One of our themes for investing in JP Morgan Chase (JPM), Wells Fargo (WFC), and Morgan Stanley (MS) is increased returns of capital to shareholders.
We believed that all three had more than enough capital to pass the Federal Reserve’s stress tests and return a large portion of their excess capital back to shareholders. Yesterday all banks passed their stress tests. Afterward JP Morgan, Morgan Stanley, and Wells Fargo, all announced bigger capital returns.
From JP Morgan’s press release.
JPMorgan Chase’s Board of Directors intends to increase the quarterly common stock dividend to $0.56 per share (up from the current $0.50 per share), effective the third quarter of 2017, and has authorized gross common equity repurchases of up to $19.4 billion between July 1, 2017 and June 30, 2018 under a new common equity repurchase program.
That is a 12% increase in its quarterly dividend and at today’s trading price a potential 6% reduction in shares outstanding.
Morgan Stanley (MS)
From Morgan Stanley’s press release.
The capital plan includes the repurchase of up to $5 billion of outstanding common stock for the four quarters beginning in the third quarter of 2017 through the end of the second quarter of 2018, an increase from $3.5 billion in the 2016 Capital Plan, as well as an increase in the Firm’s quarterly common stock dividend to $0.25 per share from the current $0.20 per share, beginning with the common dividend expected to be declared for the third quarter of 2017.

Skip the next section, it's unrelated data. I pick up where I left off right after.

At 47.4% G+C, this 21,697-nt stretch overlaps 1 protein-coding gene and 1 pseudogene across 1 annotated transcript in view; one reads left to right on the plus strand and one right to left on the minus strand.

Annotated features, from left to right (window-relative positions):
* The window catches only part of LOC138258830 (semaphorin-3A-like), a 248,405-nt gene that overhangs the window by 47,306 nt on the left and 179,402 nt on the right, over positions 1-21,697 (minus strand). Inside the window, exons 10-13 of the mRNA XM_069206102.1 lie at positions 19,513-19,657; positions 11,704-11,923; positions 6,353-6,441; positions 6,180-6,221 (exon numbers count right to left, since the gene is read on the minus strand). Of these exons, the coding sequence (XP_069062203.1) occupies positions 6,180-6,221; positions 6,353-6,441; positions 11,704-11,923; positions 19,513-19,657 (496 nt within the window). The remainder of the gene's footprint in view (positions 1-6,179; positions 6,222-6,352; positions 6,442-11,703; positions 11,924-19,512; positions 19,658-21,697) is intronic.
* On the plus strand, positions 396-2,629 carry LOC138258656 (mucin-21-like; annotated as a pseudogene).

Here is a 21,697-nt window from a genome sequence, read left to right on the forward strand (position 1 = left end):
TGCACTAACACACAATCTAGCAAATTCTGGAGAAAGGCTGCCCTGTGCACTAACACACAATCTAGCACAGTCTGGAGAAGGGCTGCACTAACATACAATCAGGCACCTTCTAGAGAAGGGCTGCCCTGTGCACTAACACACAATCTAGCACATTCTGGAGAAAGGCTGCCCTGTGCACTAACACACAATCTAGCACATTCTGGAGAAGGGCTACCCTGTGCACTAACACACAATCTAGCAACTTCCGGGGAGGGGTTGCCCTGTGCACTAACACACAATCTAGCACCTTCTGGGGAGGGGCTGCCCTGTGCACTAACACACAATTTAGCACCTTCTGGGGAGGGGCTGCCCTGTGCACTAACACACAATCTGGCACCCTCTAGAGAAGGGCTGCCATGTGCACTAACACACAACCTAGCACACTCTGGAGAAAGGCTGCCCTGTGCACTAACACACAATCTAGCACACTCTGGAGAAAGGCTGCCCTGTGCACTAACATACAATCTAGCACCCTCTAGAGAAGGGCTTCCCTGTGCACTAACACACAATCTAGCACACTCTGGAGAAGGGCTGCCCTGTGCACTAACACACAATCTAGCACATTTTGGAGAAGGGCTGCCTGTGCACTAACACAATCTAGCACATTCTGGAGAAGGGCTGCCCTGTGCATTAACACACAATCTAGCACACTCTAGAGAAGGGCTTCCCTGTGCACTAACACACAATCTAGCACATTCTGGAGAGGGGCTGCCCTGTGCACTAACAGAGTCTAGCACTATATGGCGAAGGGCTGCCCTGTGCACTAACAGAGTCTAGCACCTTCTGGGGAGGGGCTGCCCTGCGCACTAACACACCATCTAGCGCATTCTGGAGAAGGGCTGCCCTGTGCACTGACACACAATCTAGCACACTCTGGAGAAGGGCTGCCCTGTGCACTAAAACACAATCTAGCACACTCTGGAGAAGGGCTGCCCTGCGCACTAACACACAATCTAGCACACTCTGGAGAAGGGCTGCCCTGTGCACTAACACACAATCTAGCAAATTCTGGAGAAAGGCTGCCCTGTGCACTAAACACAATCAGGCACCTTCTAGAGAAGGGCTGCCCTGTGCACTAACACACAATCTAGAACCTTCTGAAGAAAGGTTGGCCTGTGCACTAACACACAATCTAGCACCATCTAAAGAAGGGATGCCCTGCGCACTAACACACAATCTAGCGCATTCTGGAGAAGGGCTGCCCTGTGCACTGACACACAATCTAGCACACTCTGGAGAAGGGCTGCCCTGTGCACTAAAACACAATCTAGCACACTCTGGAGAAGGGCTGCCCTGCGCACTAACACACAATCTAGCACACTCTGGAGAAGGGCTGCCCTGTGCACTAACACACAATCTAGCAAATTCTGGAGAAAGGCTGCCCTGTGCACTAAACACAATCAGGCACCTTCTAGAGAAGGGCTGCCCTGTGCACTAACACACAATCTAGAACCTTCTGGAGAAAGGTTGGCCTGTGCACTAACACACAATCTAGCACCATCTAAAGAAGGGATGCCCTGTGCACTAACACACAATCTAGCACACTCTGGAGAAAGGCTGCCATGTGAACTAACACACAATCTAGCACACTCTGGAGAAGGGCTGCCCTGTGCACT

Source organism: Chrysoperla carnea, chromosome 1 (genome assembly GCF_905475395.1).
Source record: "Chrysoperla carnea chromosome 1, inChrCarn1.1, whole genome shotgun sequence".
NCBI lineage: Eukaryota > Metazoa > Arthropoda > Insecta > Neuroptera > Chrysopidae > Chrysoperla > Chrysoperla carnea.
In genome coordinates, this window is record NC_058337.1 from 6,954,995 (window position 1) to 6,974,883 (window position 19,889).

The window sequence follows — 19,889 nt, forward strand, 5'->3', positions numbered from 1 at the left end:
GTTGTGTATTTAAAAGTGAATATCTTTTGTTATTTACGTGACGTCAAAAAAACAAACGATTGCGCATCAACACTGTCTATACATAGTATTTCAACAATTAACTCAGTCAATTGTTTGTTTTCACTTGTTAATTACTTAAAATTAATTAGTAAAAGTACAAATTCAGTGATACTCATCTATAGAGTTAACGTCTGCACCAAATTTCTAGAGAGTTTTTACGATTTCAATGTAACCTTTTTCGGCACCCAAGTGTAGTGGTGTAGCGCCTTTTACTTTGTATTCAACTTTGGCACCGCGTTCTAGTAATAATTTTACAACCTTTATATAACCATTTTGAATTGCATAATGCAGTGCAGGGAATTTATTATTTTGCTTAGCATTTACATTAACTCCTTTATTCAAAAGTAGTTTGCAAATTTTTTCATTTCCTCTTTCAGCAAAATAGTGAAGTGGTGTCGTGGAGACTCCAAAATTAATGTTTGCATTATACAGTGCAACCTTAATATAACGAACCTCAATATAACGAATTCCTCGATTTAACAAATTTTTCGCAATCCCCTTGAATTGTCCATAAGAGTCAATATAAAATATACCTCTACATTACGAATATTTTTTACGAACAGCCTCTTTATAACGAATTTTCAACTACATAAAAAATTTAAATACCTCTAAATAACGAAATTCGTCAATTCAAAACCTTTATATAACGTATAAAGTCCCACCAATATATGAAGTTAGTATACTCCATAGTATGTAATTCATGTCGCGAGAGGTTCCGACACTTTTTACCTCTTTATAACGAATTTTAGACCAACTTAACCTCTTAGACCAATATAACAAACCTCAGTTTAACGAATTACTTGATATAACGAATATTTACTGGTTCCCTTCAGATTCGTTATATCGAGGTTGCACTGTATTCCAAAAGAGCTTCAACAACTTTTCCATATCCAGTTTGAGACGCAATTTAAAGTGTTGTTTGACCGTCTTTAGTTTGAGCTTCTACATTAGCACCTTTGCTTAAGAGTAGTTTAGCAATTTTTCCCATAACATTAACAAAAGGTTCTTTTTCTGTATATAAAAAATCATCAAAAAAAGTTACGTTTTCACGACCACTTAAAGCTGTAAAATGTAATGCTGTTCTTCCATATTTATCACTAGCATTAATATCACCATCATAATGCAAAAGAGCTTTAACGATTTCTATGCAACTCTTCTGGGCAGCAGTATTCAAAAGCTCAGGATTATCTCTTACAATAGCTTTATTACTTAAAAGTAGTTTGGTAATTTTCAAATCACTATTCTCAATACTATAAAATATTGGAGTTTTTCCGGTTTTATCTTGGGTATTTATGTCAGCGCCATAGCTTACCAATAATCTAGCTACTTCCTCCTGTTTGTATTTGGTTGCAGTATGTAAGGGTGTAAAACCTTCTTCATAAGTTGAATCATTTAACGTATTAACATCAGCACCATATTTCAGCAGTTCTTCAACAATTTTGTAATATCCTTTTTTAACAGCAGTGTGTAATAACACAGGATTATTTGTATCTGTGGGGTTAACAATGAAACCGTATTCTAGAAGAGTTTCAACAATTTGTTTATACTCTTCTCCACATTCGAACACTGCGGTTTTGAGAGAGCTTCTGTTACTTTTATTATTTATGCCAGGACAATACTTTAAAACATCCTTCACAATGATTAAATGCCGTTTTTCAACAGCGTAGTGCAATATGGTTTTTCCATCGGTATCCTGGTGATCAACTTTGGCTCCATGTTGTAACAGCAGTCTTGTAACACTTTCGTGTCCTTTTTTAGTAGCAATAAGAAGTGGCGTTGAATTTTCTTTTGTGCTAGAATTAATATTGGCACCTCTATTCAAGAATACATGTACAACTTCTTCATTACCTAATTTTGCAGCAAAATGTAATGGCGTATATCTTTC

This is a 25% increase in Morgan Stanley’s quarterly dividend. Morgan Stanley raised its buyback prorgam from $3.5 billion in 2016 to $5 billion, $1.5 billion more. At today’s trading price this a further 1.8% reduction in shares outstanding on top of the 2016 plan.
Wells Fargo (WFC)
From Wells Fargo’s press release.
Wells Fargo’s 2017 Capital Plan covers the four-quarter period from the third quarter of 2017 through the second quarter of 2018. As part of this plan, the Company expects to increase the third quarter 2017 common stock dividend to $0.39 per share from $0.38 per share, subject to approval by the Company’s Board of Directors. The plan also includes up to $11.5 billion of common stock repurchases1 for the same four-quarter period. For the previous four quarters ended first quarter 2017, the Company repurchased $8.3 billion of common stock.
Wells Fargo is only growing its dividend by 2.6% but the $11.5 billion earmarked for buybacks could reduce shares outstanding by 4% at today’s trading price.